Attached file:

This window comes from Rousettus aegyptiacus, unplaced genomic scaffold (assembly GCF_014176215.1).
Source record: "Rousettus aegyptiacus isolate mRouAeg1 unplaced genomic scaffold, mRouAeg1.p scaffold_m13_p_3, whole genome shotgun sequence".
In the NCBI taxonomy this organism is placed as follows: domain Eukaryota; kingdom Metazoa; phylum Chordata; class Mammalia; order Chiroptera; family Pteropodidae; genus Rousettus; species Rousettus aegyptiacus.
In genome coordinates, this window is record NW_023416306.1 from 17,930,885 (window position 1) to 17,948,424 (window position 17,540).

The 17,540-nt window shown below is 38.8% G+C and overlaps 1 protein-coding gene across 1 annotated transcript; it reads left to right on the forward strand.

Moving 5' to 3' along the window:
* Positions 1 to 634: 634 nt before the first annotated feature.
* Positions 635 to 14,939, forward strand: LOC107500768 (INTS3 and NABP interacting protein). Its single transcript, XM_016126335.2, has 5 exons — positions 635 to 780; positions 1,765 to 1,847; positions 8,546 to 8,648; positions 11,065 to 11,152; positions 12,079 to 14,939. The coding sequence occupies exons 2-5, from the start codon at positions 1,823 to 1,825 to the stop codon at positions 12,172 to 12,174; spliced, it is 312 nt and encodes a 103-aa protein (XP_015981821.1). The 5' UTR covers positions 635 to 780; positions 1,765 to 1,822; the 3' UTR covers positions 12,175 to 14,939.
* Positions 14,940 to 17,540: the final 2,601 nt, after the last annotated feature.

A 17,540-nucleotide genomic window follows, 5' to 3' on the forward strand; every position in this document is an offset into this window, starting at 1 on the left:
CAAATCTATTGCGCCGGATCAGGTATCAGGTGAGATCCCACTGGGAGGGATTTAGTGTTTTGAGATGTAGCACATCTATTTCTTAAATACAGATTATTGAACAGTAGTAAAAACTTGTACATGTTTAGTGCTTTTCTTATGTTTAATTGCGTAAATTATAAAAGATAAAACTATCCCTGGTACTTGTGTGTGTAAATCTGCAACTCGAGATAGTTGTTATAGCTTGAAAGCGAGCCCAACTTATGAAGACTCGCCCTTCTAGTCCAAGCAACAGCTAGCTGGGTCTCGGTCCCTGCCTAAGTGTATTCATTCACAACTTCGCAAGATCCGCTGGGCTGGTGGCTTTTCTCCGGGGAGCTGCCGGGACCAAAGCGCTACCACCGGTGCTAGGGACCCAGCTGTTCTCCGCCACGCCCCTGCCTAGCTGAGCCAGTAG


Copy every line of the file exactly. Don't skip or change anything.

This window comes from Rousettus aegyptiacus, unplaced genomic scaffold (assembly GCF_014176215.1).
Source record: "Rousettus aegyptiacus isolate mRouAeg1 unplaced genomic scaffold, mRouAeg1.p scaffold_m13_p_3, whole genome shotgun sequence".
In the NCBI taxonomy this organism is placed as follows: domain Eukaryota; kingdom Metazoa; phylum Chordata; class Mammalia; order Chiroptera; family Pteropodidae; genus Rousettus; species Rousettus aegyptiacus.
In genome coordinates, this window is record NW_023416306.1 from 17,930,885 (window position 1) to 17,948,424 (window position 17,540).

The 17,540-nt window shown below is 38.8% G+C and overlaps 1 protein-coding gene across 1 annotated transcript; it reads left to right on the forward strand.

Moving 5' to 3' along the window:
* Positions 1 to 634: 634 nt before the first annotated feature.
* Positions 635 to 14,939, forward strand: LOC107500768 (INTS3 and NABP interacting protein). Its single transcript, XM_016126335.2, has 5 exons — positions 635 to 780; positions 1,765 to 1,847; positions 8,546 to 8,648; positions 11,065 to 11,152; positions 12,079 to 14,939. The coding sequence occupies exons 2-5, from the start codon at positions 1,823 to 1,825 to the stop codon at positions 12,172 to 12,174; spliced, it is 312 nt and encodes a 103-aa protein (XP_015981821.1). The 5' UTR covers positions 635 to 780; positions 1,765 to 1,822; the 3' UTR covers positions 12,175 to 14,939.
* Positions 14,940 to 17,540: the final 2,601 nt, after the last annotated feature.

A 17,540-nucleotide genomic window follows, 5' to 3' on the forward strand; every position in this document is an offset into this window, starting at 1 on the left:
CAAATCTATTGCGCCGGATCAGGTATCAGGTGAGATCCCACTGGGAGGGATTTAGTGTTTTGAGATGTAGCACATCTATTTCTTAAATACAGATTATTGAACAGTAGTAAAAACTTGTACATGTTTAGTGCTTTTCTTATGTTTAATTGCGTAAATTATAAAAGATAAAACTATCCCTGGTACTTGTGTGTGTAAATCTGCAACTCGAGATAGTTGTTATAGCTTGAAAGCGAGCCCAACTTATGAAGACTCGCCCTTCTAGTCCAAGCAACAGCTAGCTGGGTCTCGGTCCCTGCCTAAGTGTATTCATTCACAACTTCGCAAGATCCGCTGGGCTGGTGGCTTTTCTCCGGGGAGCTGCCGGGACCAAAGCGCTACCACCGGTGCTAGGGACCCAGCTGTTCTCCGCCACGCCCCTGCCTAGCTGAGCCAGTAG